For more information, please contact:
Clerk: Sébastien Payet - (343) 998-1039
Administrative Assistant: Lori Meldrum - (343) 542-6570
General Information: 1-800-267-7362
Media inquiries: email@example.com
Standing Senate Committee on Human Rights
The Senate of Canada
Canada, K1A 0A4
If you wish to subscribe to the committee’s distribution list to receive notices of meetings and unrevised transcripts, please send an email request to the committee. These documents will be sent to you by email when they are available.
About the Committee
INTRODUCTION TO THE STANDING COMMITTEE
ON HUMAN RIGHTS
The Standing Senate Committee on Human Rights has a mandate to deal with issues relating to human rights generally as may be referred to it by the Senate. Within this broad policy field, the committee focuses on examining, exploring and monitoring issues of human rights.
On March 15, 2001, the Senate amended the Rules of the Senate to establish the Standing Senate Committee on Human Rights. Since that time, it has closely monitored the implementation of Canada’s domestic and international human rights obligations and has provided through its reports, a series of recommendations for government departments and agencies. The committee has also been involved in monitoring the development of legislation and policy at the federal level with a human rights component. In addition, the committee has undertaken studies on the human rights of various groups.
In July 2022, the committee tabled a report entitled The Scars that We Carry: Forced and Coerced Sterilization of Persons in Canada following its own recommendation to further study this issue from its initial report tabled in June 2021.
During the 43rd Parliament, the committee tabled two important reports. The first one completed a study which the committee undertook during the 42nd Parliament and is entitled Forced and Coerced Sterilization of Persons in Canada. The second report is the outcome of a long-term study also undertaken during the 42nd Parliament and is entitled Human Rights of Federally-Sentenced Persons. In February 2019, the committee released an interim report on the same topic, Study on the Human Rights of Federally-Sentenced Persons: The Most Basic Human Right is to be treated as a Human being (1 February 2017-26 March 2018). Also tabled were reports on the human rights of various groups including North Korean defectors, Syrian refugees, and Rohingya refugees: The Forgotten Many: Human Rights and North Korean Defectors (June 2016); Finding Refuge in Canada: A Syrian Resettlement Story (December 2016); and An Ocean of Misery: The Rohingya Refugee Crisis (February 2019), as well as a report on how Canada can use its economic levers to enhance respect for human rights, particularly with regard to Canada’s Export and Import Permits Act, Promoting Human Rights - Canada’s Approach to its Export Sector (June 2018). The committee also studied the Passenger Protect Program (no-fly list).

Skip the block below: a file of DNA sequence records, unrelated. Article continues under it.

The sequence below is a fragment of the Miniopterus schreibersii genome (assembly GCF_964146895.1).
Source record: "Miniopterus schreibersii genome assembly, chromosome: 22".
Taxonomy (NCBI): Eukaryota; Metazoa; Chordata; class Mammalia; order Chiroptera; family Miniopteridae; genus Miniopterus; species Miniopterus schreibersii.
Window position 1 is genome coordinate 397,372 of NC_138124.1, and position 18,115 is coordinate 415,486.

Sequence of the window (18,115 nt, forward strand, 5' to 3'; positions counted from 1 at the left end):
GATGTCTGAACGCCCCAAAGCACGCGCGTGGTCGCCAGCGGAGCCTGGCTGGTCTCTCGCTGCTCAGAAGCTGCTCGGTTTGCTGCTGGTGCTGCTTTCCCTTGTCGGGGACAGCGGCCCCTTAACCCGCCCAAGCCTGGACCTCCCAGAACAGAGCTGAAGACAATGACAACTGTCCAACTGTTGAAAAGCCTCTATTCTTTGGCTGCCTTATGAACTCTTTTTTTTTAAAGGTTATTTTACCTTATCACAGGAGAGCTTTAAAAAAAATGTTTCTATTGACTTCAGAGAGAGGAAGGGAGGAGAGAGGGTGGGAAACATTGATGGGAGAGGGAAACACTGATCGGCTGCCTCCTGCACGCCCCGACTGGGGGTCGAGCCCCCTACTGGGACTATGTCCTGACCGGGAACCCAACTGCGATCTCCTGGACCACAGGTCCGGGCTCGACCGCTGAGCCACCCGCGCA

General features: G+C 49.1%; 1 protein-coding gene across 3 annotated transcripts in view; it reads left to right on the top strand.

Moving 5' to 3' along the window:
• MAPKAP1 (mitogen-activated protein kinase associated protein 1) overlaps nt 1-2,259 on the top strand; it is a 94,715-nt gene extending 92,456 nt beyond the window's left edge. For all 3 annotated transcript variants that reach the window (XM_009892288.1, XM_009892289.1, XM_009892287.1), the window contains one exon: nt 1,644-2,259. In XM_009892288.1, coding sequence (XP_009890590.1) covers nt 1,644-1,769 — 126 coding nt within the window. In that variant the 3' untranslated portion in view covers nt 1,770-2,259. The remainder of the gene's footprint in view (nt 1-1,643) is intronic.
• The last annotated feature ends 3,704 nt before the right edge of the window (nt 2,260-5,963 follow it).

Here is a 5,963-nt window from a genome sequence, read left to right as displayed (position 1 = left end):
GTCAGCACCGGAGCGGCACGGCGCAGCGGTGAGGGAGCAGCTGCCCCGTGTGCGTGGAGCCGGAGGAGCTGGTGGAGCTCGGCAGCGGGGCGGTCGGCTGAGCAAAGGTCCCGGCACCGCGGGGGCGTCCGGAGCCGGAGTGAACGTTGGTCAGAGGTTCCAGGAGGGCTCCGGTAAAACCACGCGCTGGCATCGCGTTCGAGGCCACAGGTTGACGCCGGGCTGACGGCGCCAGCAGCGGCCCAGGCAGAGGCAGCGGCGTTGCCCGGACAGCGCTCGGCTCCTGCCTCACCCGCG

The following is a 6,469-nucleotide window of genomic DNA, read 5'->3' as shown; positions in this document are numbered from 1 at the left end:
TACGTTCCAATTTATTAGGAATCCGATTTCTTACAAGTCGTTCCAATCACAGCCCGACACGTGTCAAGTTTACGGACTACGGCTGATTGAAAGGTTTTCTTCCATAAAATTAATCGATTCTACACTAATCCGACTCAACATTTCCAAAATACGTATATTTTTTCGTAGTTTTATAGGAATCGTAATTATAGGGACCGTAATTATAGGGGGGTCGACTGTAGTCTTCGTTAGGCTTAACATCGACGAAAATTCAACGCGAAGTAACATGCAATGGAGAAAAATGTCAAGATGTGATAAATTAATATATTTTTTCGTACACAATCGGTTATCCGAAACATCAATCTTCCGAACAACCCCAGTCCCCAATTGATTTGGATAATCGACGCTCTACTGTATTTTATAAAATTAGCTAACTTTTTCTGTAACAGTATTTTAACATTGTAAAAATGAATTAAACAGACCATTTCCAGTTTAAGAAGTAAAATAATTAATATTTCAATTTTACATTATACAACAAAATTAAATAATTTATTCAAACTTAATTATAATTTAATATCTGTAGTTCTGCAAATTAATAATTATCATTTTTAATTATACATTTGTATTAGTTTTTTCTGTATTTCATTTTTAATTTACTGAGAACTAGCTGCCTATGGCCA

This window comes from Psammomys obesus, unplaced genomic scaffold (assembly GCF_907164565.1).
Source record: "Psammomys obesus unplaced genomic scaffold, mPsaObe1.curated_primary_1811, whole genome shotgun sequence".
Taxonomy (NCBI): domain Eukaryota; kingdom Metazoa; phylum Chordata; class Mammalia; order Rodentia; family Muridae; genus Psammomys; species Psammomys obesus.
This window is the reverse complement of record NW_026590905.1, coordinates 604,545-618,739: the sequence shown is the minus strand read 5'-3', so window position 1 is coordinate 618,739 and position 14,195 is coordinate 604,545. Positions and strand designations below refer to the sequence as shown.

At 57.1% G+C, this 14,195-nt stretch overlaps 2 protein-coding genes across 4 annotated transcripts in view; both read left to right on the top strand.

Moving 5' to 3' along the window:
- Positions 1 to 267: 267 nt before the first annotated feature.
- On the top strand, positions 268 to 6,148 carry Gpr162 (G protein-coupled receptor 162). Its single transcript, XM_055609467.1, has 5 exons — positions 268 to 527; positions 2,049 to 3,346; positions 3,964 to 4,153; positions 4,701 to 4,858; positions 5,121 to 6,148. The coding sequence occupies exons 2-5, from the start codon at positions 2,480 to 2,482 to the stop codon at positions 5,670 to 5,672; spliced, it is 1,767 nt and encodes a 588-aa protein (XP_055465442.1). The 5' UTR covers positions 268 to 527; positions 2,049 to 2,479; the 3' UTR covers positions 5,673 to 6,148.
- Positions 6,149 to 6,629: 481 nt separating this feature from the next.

In the previous parliaments, the committee issued reports on the functioning of various international human rights instruments (8 reports) as well as reports on the human rights of specific groups: children (5 reports), public servants (4 reports), Indigenous Peoples (3 reports), women (2 reports), persons with disabilities (1 report) and persons working in the garment industry (1 report).
SELECTED LEGISLATIVE WORK
In June 2022, the committee examined Bill S-224, An Act to amend the Criminal Code (trafficking in persons), and reported the same without amendment.
In April 2022, the committee examined Bill S-211, An Act to enact the Fighting Against Forced Labour and Child Labour in Supply Chains Act and to amend the Customs Tariff, and reported the same with amendment and observations.
During the 43rd Parliament, the committee examined one bill, Bill S-204, An Act to amend the Criminal Code and the Immigration and Refugee Protection Act (trafficking in human organs), and reported the same without amendment.
For information on the current work of the committee, you may wish to review the orders of reference the committee has received from the Senate, or review the committee proceedings. Detailed information on current work of the committee can be found on the Senate website at https://sencanada.ca/en/committees/ridr.